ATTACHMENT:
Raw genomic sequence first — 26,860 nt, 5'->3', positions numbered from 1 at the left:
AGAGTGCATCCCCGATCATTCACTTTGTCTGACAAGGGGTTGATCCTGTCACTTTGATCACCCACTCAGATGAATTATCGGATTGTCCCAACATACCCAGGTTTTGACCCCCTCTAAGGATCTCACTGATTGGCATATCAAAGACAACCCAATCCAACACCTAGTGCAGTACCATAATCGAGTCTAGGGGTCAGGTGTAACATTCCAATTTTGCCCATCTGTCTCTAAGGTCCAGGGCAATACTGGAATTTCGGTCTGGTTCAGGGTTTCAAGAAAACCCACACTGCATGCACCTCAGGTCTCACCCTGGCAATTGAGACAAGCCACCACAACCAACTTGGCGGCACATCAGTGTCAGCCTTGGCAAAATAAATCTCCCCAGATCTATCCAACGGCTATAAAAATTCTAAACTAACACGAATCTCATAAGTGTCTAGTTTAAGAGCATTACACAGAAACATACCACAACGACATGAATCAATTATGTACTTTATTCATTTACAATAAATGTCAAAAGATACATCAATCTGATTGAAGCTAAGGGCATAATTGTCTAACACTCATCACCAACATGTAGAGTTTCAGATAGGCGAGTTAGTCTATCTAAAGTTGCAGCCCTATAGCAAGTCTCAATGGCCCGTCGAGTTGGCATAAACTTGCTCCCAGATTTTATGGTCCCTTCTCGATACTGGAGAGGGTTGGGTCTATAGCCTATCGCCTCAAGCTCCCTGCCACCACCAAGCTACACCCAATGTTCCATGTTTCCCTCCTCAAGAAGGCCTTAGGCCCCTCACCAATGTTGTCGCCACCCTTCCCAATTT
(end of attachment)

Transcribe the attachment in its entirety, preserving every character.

Raw genomic sequence first — 26,860 nt, 5'->3', positions numbered from 1 at the left:
AGAGTGCATCCCCGATCATTCACTTTGTCTGACAAGGGGTTGATCCTGTCACTTTGATCACCCACTCAGATGAATTATCGGATTGTCCCAACATACCCAGGTTTTGACCCCCTCTAAGGATCTCACTGATTGGCATATCAAAGACAACCCAATCCAACACCTAGTGCAGTACCATAATCGAGTCTAGGGGTCAGGTGTAACATTCCAATTTTGCCCATCTGTCTCTAAGGTCCAGGGCAATACTGGAATTTCGGTCTGGTTCAGGGTTTCAAGAAAACCCACACTGCATGCACCTCAGGTCTCACCCTGGCAATTGAGACAAGCCACCACAACCAACTTGGCGGCACATCAGTGTCAGCCTTGGCAAAATAAATCTCCCCAGATCTATCCAACGGCTATAAAAATTCTAAACTAACACGAATCTCATAAGTGTCTAGTTTAAGAGCATTACACAGAAACATACCACAACGACATGAATCAATTATGTACTTTATTCATTTACAATAAATGTCAAAAGATACATCAATCTGATTGAAGCTAAGGGCATAATTGTCTAACACTCATCACCAACATGTAGAGTTTCAGATAGGCGAGTTAGTCTATCTAAAGTTGCAGCCCTATAGCAAGTCTCAATGGCCCGTCGAGTTGGCATAAACTTGCTCCCAGATTTTATGGTCCCTTCTCGATACTGGAGAGGGTTGGGTCTATAGCCTATCGCCTCAAGCTCCCTGCCACCACCAAGCTACACCCAATGTTCCATGTTTCCCTCCTCAAGAAGGCCTTAGGCCCCTCACCAATGTTGTCGCCACCCTTCCCAATTT